Law Enforcement Fails to Respond to Reports of Rape and Abduction in Iraq
Widespread reports of abduction and rape of women in Iraq have been met with disinterest from Iraqi and US authorities, Human Rights Watch (HRW) reports in a study released today. Based on more than 70 interviews with officials, victims and their families, the report found 25 credible reports of abduction and sexual assault in Baghdad since the war ended. Along with continued reports of looting, extremism and other acts of violence, this climate of chaos is forcing women to stay in their homes in increasing numbers, HRW reports.
"Women and girls today in Baghdad are scared, and many are not going to schools or jobs or looking for work," said Hanny Megally, executive director of the Middle East and North Africa division of Human Rights Watch. "If Iraqi women are to participate in postwar society, their physical security needs to be an urgent priority."
Iraqi police officers "did not appear to recognize, or purposefully downplayed, the seriousness of allegations of sexual violence or abductions," according to the report. With no female police officers in Iraq, women have generally been made to believe by male officers that they provoked attacks, according to HRW. In addition, US military police have failed to follow up with sexual violence complaints. The inattention from authorities is compounded by cultural traditions in Iraq that dictate that families blame victims for sexual assault - sometimes leading to incidents of honor killings. "For a woman's family, all this is worse than death," Dr. Khulud Younis, a gynecologist at the Alwiyah Women's Hospital told the Times. "They will face shame. If the woman has a sister, her future will be gone. These women don't deserve to be treated like this."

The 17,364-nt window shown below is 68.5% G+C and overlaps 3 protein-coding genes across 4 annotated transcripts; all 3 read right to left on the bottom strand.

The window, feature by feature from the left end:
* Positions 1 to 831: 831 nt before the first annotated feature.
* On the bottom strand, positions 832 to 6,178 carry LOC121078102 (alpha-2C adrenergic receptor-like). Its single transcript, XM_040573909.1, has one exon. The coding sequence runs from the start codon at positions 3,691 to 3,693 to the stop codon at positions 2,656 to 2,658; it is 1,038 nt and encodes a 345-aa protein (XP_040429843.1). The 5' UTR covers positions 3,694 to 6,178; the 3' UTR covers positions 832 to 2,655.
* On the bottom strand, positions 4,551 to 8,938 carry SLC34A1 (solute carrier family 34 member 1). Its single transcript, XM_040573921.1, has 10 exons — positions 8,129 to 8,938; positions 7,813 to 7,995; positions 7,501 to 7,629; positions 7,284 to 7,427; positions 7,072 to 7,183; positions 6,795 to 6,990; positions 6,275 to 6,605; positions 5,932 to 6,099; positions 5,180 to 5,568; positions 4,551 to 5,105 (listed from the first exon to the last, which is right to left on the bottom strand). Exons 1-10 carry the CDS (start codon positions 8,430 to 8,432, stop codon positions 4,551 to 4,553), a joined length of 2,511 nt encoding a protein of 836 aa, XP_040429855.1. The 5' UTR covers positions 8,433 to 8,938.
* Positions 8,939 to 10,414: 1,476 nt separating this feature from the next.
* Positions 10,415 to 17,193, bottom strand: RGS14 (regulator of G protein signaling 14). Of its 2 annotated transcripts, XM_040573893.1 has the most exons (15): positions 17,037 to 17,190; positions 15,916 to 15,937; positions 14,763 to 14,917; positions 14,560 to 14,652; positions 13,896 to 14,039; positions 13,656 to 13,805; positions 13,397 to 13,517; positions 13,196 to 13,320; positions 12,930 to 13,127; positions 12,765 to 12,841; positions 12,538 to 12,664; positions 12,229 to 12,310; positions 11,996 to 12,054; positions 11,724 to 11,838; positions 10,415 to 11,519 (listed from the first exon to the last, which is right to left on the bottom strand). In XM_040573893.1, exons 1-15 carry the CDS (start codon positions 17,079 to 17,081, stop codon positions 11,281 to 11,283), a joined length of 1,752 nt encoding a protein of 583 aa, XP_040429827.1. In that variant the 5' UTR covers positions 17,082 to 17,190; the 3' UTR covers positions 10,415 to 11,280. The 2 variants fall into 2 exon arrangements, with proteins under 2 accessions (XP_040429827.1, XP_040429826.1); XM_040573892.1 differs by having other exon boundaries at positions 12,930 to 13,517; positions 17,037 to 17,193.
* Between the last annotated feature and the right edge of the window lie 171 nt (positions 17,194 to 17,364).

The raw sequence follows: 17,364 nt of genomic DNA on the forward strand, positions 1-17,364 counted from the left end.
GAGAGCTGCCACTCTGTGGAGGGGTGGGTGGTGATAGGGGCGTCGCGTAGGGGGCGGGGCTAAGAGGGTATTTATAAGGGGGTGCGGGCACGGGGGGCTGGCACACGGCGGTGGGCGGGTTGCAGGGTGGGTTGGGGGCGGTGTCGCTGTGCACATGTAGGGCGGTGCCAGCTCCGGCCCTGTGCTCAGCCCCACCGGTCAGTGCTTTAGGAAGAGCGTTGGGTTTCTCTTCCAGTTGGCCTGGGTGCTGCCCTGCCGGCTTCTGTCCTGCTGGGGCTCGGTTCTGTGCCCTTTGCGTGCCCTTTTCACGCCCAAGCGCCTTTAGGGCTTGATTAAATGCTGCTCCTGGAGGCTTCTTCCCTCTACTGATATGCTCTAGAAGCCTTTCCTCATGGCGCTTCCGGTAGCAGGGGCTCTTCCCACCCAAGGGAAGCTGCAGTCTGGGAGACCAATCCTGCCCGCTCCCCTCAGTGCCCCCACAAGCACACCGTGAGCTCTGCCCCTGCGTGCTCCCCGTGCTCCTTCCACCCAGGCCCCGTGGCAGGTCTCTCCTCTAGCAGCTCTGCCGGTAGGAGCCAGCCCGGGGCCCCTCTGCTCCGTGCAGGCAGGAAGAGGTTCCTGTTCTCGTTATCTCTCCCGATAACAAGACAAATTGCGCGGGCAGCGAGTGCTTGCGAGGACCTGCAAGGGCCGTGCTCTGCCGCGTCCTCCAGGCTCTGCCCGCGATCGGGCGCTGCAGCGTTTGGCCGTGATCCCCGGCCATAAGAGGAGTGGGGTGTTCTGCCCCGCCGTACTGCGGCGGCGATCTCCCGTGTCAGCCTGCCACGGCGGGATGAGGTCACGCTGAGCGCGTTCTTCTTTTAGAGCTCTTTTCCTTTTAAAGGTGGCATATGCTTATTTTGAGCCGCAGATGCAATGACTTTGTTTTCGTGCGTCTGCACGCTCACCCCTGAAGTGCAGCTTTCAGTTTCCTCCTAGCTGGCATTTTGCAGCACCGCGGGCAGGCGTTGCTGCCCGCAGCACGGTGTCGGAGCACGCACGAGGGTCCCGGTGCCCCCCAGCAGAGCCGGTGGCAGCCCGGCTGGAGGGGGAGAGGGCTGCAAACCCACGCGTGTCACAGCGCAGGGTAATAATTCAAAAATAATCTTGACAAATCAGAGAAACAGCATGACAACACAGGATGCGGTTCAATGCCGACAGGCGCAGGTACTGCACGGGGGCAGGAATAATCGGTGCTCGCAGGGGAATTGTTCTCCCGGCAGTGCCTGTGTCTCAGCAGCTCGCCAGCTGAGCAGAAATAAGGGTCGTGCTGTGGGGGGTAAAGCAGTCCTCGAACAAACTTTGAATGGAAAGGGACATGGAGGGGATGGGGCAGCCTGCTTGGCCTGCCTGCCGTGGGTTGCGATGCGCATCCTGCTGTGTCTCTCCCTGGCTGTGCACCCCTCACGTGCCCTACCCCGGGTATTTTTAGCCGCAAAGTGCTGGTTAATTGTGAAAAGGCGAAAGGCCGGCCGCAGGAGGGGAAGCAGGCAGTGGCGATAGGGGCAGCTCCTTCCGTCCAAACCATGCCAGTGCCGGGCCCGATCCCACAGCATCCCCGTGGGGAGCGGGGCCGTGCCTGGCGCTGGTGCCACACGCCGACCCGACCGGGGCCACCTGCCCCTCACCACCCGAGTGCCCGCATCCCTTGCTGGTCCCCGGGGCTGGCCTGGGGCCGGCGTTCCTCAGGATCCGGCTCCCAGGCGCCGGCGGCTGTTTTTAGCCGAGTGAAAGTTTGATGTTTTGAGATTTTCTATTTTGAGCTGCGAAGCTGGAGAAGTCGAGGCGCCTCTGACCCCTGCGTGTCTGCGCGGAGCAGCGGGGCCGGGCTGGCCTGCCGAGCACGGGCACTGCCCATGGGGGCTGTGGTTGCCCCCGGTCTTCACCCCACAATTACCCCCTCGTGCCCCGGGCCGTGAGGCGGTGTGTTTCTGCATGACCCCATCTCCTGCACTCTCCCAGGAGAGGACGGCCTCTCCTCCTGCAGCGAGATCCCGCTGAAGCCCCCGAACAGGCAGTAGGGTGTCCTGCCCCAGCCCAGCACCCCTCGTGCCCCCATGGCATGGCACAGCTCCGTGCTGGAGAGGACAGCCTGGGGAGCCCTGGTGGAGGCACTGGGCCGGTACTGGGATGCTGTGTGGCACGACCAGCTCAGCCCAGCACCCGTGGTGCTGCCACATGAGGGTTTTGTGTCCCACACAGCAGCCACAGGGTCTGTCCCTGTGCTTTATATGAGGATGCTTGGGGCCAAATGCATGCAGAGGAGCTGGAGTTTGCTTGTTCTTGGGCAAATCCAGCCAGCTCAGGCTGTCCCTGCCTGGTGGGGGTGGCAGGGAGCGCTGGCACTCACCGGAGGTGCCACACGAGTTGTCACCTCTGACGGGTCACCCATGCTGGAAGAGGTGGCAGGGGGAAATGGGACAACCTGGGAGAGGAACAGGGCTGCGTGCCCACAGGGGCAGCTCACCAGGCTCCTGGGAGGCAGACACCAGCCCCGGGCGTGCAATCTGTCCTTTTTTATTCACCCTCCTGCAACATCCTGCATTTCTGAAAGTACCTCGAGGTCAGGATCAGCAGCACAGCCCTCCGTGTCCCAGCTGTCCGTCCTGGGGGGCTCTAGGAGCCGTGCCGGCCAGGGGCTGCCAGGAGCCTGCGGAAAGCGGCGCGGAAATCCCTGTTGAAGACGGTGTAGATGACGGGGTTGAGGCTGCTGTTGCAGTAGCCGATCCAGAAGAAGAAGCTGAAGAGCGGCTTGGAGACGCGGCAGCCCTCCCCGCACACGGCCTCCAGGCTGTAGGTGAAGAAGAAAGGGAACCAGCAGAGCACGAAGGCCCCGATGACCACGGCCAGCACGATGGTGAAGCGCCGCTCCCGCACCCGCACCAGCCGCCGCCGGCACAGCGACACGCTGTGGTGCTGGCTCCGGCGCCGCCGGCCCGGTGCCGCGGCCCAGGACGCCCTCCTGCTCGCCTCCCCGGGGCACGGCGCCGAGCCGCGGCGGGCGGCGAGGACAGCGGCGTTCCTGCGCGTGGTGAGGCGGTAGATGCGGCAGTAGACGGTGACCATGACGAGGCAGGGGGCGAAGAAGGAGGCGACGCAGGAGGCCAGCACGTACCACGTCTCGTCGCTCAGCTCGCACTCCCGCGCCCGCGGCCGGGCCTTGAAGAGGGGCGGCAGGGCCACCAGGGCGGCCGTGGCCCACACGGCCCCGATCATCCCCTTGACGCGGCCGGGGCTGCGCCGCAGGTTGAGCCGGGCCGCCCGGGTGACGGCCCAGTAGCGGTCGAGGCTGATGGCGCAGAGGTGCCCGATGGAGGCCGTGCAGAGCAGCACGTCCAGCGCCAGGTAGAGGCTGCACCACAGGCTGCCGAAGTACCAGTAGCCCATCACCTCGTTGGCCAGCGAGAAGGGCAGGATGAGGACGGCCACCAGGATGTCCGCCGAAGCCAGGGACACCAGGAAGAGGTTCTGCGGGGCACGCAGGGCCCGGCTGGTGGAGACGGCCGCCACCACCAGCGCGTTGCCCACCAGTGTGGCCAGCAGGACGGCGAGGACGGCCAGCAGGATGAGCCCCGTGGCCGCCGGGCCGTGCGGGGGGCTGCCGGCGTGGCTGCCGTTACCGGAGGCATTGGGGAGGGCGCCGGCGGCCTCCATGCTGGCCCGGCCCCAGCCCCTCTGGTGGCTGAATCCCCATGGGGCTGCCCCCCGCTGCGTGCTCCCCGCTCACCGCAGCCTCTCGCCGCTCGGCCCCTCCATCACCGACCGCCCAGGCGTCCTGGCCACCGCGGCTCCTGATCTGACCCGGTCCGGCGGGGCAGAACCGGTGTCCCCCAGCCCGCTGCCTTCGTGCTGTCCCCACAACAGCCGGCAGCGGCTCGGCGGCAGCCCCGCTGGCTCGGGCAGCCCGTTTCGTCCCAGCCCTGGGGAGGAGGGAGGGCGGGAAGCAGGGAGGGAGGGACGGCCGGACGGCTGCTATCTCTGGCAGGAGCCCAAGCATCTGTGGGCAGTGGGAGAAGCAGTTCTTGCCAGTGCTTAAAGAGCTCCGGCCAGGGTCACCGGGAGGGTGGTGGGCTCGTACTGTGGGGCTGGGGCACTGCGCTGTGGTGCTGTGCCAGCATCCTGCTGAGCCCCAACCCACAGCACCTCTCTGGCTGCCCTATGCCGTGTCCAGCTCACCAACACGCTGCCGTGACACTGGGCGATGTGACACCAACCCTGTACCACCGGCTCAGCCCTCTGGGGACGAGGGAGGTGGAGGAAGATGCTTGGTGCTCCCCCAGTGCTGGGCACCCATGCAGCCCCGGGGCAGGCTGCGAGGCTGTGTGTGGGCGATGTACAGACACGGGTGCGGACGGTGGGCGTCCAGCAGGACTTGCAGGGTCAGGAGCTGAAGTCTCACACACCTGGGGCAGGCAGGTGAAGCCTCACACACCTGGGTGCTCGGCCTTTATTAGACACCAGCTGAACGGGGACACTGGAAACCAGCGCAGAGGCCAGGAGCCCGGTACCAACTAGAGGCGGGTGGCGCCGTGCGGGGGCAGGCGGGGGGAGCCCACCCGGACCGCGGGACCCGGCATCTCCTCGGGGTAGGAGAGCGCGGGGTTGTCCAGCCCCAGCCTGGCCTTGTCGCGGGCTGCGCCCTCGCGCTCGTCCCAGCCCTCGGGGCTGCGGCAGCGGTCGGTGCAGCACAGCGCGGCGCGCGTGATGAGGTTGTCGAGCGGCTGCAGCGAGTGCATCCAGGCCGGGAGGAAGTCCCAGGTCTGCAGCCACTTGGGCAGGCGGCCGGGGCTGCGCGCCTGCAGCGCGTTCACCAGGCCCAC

HRW urged Iraqi and US military authorities to implement urgently needed legal reforms, law enforcement training, and health and support services for women. "The US should deploy a special investigative unit to investigate sex-based and trafficking crimes against women and girls, until such time as the Iraqi police can take up responsibility for it," HRW wrote in a press release.
Media Resources: Human Rights Watch Press Release 7/16/03; HRW Report Climate of Fear: Sexual Violence and Abduction of Women and Girls in Baghdad 7/03; New York Times 7/16/03; Associated Press 7/16/03
8/28/2015 Alaska Court Protects Abortion Access for Low-Income Women - The Alaska Superior Court struck down a state law yesterday that would have severely limited abortion access for low-income women in Alaska.
The state's Superior Court also struck down a Department of Health and Social Services regulation that placed narrow specifications on Medicaid coverage for abortions, requiring that Medicaid-funded abortions be determined by a physician to be "medically necessary." Last year, the Center for Reproductive Rights, the American Civil Liberties Union, and Planned Parenthood sued on behalf of the Planned Parenthood of the Great Northwest, claiming that the narrow definition of "medically necessary" arbitrarily established conditions designed to restrict the ability of low-income women to access abortion services.
The law was temporarily blocked last July by an Alaskan state court judge.
Superior Court Judge John Suddock ordered yesterday that the state be blocked from implementing this regulation, ruling that it placed an undue burden on low-income women seeking abortion services in Alaska.
"By providing health care to all poor Alaskans except women who need abortions, the challenged regulation violates the state constitutional guarantee of 'equal rights, opportunities, and protection under the law'," the ruling read.
"We applaud the superior court for striing down these cruel restrictions on women's health and rights that violate the Alaska Constitution," said Chris Charbonneau, CEO of Planned Parenthood of the Great Northwest and the Hawaiian Islands. . . .
8/26/2015 Saudi Women Prepare to Vote for the First Time - The fight for gender equality is making slow but notable progress in Saudi Arabia, where women will be allowed to vote for the first time in upcoming December elections.
This shift in Saudi law came in 2011, when a royal decree announced that women would be allowed to vote and run in local elections beginning in December of 2015. . . .